Published: Feb 26, 2013 04:20 PM
Modified: Feb 26, 2013 04:17 PM
MORRISVILLE - This is the only town in Wake County that doesnt have its own middle school or high school, and one local elected leader wants that to change.
Morrisville Town Councilman Michael Schlink has approached the Wake County school board and the Board of Commissioners about the possibility of building a secondary school in town.
Having a middle school and high school calling Morrisville home would greatly help in our evolving community identity and increasing our housing values, Schlink said.
Morrisville has nearly 1,200 children ages 10 to 14 within its borders, according to U.S. Census data. Thats enough students to fill up a middle school the average middle school in Wake County has about 1,036 students, according to county figures.
The town also has about 770 residents between the ages of 15 and 19. The average high school in Wake enrolls more than 1,700 students, and most new high schools are being built to serve at least 2,200, said Christina Lighthall, senior director of long-range planning for Wake County schools.
Many Morrisville students attend schools outside of town. School leaders say Morrisville will need three more schools in the next few years an elementary, middle and high school.
ut its unlikely funding for those schools will be included in the next bond issue, Lighthall said, so its unclear when those schools will become a reality.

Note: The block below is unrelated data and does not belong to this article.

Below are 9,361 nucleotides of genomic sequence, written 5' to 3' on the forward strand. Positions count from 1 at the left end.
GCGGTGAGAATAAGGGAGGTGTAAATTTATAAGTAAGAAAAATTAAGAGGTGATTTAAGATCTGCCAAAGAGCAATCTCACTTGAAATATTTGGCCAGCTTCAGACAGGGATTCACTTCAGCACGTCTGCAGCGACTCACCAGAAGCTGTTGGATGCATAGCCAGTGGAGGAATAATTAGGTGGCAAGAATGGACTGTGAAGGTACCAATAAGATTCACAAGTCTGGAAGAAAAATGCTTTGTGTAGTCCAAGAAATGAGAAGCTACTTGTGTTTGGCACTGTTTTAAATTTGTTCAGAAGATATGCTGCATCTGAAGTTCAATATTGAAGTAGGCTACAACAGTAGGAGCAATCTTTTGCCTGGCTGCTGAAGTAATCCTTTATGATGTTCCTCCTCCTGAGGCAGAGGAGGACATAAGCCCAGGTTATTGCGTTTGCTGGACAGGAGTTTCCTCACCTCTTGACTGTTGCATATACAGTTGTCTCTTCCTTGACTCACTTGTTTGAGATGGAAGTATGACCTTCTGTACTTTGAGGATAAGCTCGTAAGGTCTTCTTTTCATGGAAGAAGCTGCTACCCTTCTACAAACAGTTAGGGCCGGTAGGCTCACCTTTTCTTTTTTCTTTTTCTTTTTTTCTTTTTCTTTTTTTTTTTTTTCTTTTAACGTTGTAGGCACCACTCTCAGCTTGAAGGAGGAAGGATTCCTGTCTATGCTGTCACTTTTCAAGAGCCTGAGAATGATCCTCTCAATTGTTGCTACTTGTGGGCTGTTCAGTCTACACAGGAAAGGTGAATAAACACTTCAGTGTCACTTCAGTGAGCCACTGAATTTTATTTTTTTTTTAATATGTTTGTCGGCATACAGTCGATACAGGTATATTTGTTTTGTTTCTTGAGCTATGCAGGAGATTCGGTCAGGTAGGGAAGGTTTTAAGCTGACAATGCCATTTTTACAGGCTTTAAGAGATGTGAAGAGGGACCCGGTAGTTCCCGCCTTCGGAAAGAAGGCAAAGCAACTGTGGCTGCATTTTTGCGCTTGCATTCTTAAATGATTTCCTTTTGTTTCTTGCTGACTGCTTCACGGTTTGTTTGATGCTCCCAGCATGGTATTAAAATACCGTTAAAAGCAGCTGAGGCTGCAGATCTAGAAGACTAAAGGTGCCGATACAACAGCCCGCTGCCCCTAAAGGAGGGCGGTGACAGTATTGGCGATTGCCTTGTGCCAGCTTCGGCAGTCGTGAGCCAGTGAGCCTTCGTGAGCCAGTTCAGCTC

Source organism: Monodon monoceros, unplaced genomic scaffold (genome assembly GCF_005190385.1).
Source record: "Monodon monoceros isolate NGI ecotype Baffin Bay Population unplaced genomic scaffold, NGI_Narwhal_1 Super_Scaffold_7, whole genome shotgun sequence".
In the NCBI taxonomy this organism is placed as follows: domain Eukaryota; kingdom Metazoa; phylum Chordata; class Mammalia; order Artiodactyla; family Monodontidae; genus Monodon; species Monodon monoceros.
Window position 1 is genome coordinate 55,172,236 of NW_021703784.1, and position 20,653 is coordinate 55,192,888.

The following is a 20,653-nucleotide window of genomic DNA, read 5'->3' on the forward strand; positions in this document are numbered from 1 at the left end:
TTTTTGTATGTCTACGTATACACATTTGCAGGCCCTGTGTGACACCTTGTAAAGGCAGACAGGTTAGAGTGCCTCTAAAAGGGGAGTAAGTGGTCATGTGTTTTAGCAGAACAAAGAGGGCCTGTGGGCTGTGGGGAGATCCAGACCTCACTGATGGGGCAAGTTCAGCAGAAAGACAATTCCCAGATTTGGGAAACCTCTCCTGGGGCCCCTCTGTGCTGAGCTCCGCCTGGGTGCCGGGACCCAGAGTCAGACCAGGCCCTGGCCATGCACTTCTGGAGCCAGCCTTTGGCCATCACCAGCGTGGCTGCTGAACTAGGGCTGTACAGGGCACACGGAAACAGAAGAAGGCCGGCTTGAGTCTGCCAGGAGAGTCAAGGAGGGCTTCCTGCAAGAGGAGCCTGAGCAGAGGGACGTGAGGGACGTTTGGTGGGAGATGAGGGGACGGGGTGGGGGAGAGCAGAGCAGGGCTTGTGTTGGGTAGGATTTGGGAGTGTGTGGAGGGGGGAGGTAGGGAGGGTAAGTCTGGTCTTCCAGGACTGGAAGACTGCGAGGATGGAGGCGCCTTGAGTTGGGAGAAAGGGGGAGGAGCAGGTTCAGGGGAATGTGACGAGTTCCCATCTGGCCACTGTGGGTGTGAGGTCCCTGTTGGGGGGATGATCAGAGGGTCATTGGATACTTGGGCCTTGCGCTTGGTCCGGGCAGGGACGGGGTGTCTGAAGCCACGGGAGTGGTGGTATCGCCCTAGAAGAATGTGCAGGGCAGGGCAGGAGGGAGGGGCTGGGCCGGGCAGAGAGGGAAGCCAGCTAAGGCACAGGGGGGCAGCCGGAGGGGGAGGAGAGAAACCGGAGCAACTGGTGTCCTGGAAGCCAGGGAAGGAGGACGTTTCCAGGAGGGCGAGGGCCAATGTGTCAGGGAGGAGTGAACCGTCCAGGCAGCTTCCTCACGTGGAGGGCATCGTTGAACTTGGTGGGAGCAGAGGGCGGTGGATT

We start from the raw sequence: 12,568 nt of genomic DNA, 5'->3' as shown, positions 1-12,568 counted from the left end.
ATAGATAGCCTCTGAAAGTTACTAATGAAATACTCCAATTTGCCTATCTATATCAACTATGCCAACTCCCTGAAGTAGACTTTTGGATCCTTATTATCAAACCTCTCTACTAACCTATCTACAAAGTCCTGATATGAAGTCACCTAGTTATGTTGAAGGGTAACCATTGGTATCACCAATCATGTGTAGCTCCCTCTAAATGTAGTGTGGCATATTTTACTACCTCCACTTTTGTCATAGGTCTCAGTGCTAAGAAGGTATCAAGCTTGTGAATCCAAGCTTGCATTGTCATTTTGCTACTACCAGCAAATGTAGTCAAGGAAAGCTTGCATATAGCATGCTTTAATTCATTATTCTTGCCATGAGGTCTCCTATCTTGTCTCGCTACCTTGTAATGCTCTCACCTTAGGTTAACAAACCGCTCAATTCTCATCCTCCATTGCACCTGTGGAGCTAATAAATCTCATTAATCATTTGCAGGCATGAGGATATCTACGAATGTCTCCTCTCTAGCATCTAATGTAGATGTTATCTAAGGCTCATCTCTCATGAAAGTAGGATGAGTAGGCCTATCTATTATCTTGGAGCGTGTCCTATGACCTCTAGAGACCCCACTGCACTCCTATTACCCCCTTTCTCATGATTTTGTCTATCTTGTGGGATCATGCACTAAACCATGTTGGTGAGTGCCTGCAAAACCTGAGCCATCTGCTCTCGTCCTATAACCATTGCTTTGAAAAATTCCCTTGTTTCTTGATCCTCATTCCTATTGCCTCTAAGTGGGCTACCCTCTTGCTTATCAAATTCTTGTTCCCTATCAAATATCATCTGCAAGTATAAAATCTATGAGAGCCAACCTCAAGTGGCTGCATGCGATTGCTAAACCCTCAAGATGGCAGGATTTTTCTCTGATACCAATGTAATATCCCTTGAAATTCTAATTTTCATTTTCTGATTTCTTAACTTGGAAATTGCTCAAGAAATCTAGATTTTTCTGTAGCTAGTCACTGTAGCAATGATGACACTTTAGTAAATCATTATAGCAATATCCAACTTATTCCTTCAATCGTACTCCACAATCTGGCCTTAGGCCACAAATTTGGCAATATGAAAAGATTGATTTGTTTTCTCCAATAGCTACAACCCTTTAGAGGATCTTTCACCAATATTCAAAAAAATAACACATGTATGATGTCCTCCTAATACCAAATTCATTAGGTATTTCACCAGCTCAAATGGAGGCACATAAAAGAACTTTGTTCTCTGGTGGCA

Wake County needs a total of 26 new schools with a $1 billion price tag to accommodate the 13,500 new students expected by 2016, school administrators said Thursday.
But even if elected leaders put a referendum on the ballot and voters say yes, its impossible to build that many schools in a three-year span, Lighthall said.
The Wake County school board will set to work on whittling down the list of potential new schools over the next few months. The school system already has plans to build a new high school on Green Level Church and Roberts roads if funding is approved. Lighthall said some Morrisville students would attend that school.
The future of a referendum is unclear amid tension between the school board and board of commissioners. County commissioners have requested a change in state law that would give the county authority to own, build and maintain schools.
In Morrisville, Schlink is hoping for a STEM school that would focus on science, technology, engineering and math. A site near McCrimmon Parkway and Town Hall Drive could be suitable for a middle school, he said, along with a couple of sites near Davis Drive and the Breckenridge neighborhood.
Future schools in Morrisville might not be part of the next bond issue, but Councilwoman Margaret Broadwell said its good to get the ball rolling now. After all, it took several years for the town to get its first public school, Morrisville Elementary, which opened in 1991.